Dogs communicate in a variety of ways. They bark and use their body language to bow and move their ears and tails. Another clue into dog communication is to look at a dog’s hackles.
Let’s take a closer look at what hackles are, how they work, what they represent when they are raised, and what pet parents can do if they notice raised hackles on their pups.
What are Hackles?
Hackles are the group of hairs that stand up along a dogs neck and back caused by a fear response or to show dominance over another animal.
Dogs aren’t the only species that have hackles. Birds have hackles around their necks and erect their feathers when they are asserting dominance. Roosters have brightly colored hackles, or erectile plumage, to be more visually loud. Cats have hackles along their backs and tails, and this is the typical image we see of the “Halloween” cat with arched back and fur standing up to make them look larger. We see this often when the cats are fearful or feel threatened.
What is Piloerection?
Piloerection is the bristling or raising of hairs. A dog’s hackles that stand up along their backs have a specialized muscle called arrector pili muscles that cause piloerection.
Piloerection is due to a reflexive trigger of the sympathetic nervous system—the fight or flight response. When the nervous system is triggered by an event, such as coming into contact with another animal, the sound of a doorbell, or strange noise in the middle of the night, the dog’s nervous system becomes activated to be on high alert. The arrector pili muscles contract around the hair follicles to make the hairs stand up and the dog appears larger and taller. This is a visual warning to other animals and threats that the dog is ready to fight and defend their territory, or assert their dominance.
Piloerection can happen in humans, too. Ever get a nervous, excited, or chilling feeling and goosebumps appear? Your sympathetic nervous system causes the tiny muscles in the skin to contract, raising the hair follicles which create the little goosebumps and your hairs to stand straight up. This is our sympathetic nervous system triggering us to get ready for a fight or flight response.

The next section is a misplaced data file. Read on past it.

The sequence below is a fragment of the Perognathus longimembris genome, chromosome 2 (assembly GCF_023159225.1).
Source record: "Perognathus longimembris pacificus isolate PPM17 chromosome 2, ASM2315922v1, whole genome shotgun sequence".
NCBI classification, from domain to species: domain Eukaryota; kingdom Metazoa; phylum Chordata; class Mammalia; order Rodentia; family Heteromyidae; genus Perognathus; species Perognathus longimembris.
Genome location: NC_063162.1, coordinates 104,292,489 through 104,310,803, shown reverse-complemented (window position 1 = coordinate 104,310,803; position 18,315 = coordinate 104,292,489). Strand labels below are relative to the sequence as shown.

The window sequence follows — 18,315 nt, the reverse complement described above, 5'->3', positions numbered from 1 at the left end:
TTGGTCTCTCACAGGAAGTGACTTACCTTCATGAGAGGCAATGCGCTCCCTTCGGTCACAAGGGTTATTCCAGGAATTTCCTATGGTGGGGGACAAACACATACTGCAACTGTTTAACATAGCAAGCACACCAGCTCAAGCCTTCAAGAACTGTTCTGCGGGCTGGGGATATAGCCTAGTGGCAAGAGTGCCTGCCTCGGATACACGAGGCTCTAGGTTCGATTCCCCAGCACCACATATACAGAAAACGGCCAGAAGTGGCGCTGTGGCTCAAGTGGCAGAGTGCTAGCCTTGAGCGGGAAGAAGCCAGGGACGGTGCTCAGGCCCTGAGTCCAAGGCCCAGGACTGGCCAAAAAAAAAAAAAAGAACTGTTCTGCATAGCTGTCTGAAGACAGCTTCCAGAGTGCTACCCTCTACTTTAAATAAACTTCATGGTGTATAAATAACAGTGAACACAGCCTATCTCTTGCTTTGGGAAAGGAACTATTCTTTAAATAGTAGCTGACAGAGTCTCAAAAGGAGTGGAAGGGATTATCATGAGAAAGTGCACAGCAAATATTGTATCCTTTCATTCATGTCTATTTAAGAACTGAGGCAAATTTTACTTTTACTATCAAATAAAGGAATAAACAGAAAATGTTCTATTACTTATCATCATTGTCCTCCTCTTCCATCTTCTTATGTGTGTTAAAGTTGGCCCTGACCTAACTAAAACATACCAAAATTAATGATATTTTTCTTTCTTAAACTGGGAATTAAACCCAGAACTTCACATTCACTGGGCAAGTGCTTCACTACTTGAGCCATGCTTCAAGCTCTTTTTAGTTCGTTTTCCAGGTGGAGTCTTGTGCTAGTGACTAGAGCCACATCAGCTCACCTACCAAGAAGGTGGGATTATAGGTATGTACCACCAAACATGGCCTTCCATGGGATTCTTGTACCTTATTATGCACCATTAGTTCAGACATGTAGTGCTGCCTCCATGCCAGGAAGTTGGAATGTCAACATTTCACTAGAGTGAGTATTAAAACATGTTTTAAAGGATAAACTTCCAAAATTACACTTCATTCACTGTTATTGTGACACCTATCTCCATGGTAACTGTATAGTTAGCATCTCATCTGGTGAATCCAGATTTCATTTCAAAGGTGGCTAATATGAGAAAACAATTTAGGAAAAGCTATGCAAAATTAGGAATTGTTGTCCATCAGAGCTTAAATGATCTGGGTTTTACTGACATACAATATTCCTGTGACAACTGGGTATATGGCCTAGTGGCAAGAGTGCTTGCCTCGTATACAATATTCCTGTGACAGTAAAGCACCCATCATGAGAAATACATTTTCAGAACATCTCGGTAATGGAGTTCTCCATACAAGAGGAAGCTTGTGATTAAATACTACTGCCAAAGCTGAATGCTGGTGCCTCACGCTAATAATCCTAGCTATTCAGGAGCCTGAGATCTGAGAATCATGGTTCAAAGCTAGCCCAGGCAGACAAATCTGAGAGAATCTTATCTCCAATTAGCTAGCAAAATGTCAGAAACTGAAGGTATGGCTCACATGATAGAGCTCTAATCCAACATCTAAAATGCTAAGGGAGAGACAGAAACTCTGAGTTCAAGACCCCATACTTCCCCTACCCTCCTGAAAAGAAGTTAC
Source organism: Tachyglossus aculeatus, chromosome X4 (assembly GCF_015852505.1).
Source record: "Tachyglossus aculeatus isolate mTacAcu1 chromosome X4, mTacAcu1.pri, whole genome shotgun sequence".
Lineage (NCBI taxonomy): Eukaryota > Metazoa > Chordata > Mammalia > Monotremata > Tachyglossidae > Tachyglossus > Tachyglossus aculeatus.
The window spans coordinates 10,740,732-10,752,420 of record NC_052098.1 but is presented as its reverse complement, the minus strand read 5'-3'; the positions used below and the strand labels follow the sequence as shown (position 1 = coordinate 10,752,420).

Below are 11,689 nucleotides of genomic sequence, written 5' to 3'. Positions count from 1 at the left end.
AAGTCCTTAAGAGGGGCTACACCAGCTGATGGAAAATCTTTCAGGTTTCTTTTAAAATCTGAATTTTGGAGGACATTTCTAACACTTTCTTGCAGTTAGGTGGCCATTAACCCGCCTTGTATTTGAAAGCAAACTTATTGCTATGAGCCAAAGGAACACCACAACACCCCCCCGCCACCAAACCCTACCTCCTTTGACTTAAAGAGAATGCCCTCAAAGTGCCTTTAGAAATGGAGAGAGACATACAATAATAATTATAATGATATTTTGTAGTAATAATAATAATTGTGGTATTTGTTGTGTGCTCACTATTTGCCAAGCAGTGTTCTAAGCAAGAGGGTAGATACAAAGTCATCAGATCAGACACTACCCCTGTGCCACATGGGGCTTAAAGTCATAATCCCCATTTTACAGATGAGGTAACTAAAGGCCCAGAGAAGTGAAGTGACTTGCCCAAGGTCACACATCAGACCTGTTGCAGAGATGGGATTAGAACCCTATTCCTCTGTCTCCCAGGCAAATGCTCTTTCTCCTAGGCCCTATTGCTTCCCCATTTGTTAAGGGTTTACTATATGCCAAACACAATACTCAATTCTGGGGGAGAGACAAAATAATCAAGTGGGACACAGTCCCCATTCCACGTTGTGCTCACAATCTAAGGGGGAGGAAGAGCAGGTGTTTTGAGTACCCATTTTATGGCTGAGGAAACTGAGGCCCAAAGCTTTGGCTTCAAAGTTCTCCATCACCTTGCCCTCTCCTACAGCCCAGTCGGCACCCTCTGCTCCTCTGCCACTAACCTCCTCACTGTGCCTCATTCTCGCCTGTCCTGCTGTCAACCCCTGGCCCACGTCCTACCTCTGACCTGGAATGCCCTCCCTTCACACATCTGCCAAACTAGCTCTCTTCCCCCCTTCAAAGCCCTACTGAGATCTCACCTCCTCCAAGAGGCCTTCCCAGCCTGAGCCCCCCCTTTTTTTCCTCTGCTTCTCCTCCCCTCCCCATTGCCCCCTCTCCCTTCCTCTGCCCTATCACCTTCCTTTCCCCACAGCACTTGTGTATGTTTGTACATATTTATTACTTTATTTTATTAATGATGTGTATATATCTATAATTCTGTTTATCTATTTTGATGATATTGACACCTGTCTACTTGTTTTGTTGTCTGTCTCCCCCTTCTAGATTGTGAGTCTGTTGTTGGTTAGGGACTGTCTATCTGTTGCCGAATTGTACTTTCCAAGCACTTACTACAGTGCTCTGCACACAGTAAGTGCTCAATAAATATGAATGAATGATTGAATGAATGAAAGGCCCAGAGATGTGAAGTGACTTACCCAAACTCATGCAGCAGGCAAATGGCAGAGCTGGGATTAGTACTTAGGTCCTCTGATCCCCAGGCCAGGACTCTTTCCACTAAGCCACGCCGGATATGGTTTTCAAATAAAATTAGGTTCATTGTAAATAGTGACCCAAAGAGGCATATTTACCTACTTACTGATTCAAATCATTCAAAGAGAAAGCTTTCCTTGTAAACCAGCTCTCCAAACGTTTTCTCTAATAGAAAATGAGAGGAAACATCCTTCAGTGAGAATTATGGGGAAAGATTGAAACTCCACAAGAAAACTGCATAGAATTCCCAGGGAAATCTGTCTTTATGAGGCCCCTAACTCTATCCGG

Dog Breeds With Pronounced Hackles
Dogs with longer hair can have a more pronounced effect when hackles are raised, especially when the hair may be longer around the neck region.
Rhodesian Ridgebacks look like their hackles are always raised, but this is just due to the growth of their hair in a forward motion along their backs.
Some dogs, such as Poodles or Poodle mixes (Labradoodle, Bernedoodle, Goldendoodle) have less pronounced hackles due to their curly coat. It can be hard to decipher any raising of the hair follicles from the normal hair around the arrector pili muscles.
Dogs With Raised Hackles: What Does It Mean?
Raised hackles in dogs mean they are on high alert. They could be having a response brought on by fear, dominance, surprise, insecurity, or uneasiness about a situation. The nervous system automatically causes piloerection along the neck and back. This is done automatically, and not under conscious control of the dog.
When you see raised hackles on a dog, be aware of what the trigger is. Sometimes it could be the ringing of the doorbell, other times it might be meeting a new dog or person.
Some younger dogs raise their hackles more often because they are still getting to know their environment and the world around them. Their sense of security might be a little less solid than an older dog who is more confident.
By having the hairs along their neck and back stand up, dogs appear taller and bigger to whatever threat they are reacting to. Dog hackles are more of a visual cue to their trigger that they are big, dominant, and ready to defend themselves if necessary.
Although rare, there have been a few reports of dog hackles being raised when they are not stimulated by an outside trigger. Dogs with neurologic diseases can have a “malfunction” of the autonomic nerves, and cause the arrector pili muscles to contract when not stimulated.
What if a Dog’s Hackles Are Up When Playing?
Sometimes dog hackles can be raised during times of play. Overstimulation, excitement, and surprise can cause piloerection. Watching to make sure the hackles go down, or that the dog isn’t showing other signs of aggression is key to having safe playtime.
What to Do If Your Dog Hackles are Raised?
Most of the time, pet parents don’t need to do anything in particular if they notice that a dog’s hackles are raised.
When new dogs are introduced to each other, or a dog is in a new environment, some pups will have their hackles raised. It’s similar to “stranger danger” mode until they sniff and get to know the other dog or environment they are in. They want to appear bigger and tougher, just in case they need to defend or fight for their territory.
Most of the time, once the sniffing and introductions have been made, the dog will relax and therefore their nervous system will, too. The arrector pili muscles will relax, and the hair will go back to their normal position.
If your dog’s hackles are raised for an extended period of time, or if they are barking, growling, in a rigid position, or not listening to your commands, it’s time to separate them from the inciting cause (other dogs, people, animals). This situation could escalate into aggression, which could be harmful to you or other people and pets.
Be careful when you intervene with a potentially aggressive situation, as you do not want to put yourself in harm’s way. By knowing your own dog’s cues for escalation, you can prevent potential problems.
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